Swimming World Juniors, Day 5, Singapore: Swimming through thrillers, the Aussies still top the medal count
Australia lost one title by 0.02sec (in the women’s 50m back) but captured another by 0.04sec (in the women’s 4x100m free) and still leads the medal count ahead of the USA. Day 5 saw three more nations earning their respective first titles: Italy, New Zealand and Ukraine – and two more World Junior Records bettered.
Two Championship Records fell in succession to start the penultimate final session in style. First, Italy’s Simona Quadarella earned a clean win over the 1500m free, gaining more than 7 seconds on runner-up Sierra Schmidt of the USA – her time (16:05.61) was way better than the previous CR (by 18sec). It was also the first title for Italy here in Singapore.
“Oh, I’m so happy and proud of this gold medal” Quadarella said after the race. “The time is really great, I didn’t expect that good. It was a hard swim, not an easy one, and winning feels really fantastic!”
Swimming World Juniors, Day 4, Singapore: Michael Andrew’s special mix for this day: back, fly, free
Tremendous individual efforts highlighted Day 4 in Singapore, at the 5th FINA World Junior Swimming Championships as versatility was the ruling word this evening. We could witness a couple of rare pairings of medal winning performances from outstanding young talents – and as a bonus, 5 more World Junior Records.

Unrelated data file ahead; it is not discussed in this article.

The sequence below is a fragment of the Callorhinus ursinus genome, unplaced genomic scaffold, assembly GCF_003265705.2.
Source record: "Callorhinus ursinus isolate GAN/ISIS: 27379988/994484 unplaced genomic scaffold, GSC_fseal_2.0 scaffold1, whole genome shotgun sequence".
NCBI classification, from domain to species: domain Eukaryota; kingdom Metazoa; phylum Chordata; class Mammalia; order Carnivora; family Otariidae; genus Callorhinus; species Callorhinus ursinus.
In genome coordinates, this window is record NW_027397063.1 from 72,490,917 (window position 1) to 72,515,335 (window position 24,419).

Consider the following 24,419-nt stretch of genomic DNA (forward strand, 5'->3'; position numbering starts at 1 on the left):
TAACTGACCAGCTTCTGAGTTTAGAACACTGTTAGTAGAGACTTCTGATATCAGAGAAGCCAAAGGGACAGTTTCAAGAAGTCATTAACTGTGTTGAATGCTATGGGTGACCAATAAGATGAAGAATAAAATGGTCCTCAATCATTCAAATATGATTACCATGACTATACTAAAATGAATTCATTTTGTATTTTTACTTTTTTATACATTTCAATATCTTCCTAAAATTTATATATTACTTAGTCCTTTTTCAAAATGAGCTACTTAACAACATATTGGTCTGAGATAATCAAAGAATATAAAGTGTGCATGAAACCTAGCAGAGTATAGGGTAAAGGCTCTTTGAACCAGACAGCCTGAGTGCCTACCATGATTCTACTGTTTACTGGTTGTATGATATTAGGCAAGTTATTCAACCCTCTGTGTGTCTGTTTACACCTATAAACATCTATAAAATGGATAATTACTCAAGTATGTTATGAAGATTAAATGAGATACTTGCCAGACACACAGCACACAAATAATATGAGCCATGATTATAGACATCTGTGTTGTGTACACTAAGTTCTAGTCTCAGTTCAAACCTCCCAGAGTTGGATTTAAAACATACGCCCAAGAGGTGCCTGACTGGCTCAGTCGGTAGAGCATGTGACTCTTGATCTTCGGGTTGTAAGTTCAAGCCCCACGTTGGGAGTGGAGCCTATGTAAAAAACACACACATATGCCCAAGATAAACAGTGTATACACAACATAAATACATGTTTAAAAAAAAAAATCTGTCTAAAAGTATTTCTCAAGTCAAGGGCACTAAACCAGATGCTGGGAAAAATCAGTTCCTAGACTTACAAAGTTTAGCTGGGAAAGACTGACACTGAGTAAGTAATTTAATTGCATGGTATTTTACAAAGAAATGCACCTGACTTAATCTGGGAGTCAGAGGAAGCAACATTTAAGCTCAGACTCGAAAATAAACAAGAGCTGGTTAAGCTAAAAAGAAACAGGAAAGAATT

Turkey’s Viktoria Gunes captured the titles in the 100m breaststroke and the 200m IM, US’s Michael Andrew had a gold from the 50m back and a silver from the 50m free and between the two he clocked the best time in the semis of the 50m fly, while Aussie Kyle Chalmers sprinted to victory in the 50m free then “re-paced” himself to help the 4x200m free relay to a silver medal.
Actually, those responsible for preparing the schedule of the championships couldn’t anticipate such individual programmes: breaststrokers rarely swim in the IM events (at least not on the same day), backstroke dashers rarely enters the 50m free/fly (or vice-versa) and freestyle sprinters rarely called on duty for the 4x200m relays. That’s why we could see the young guns rushing from the respective medal ceremonies to the start of the very next event (like Gunes and Andrew did) and waited for Chalmers while he left behind his relay team-mates to catch his first ceremony at the other end of the pool.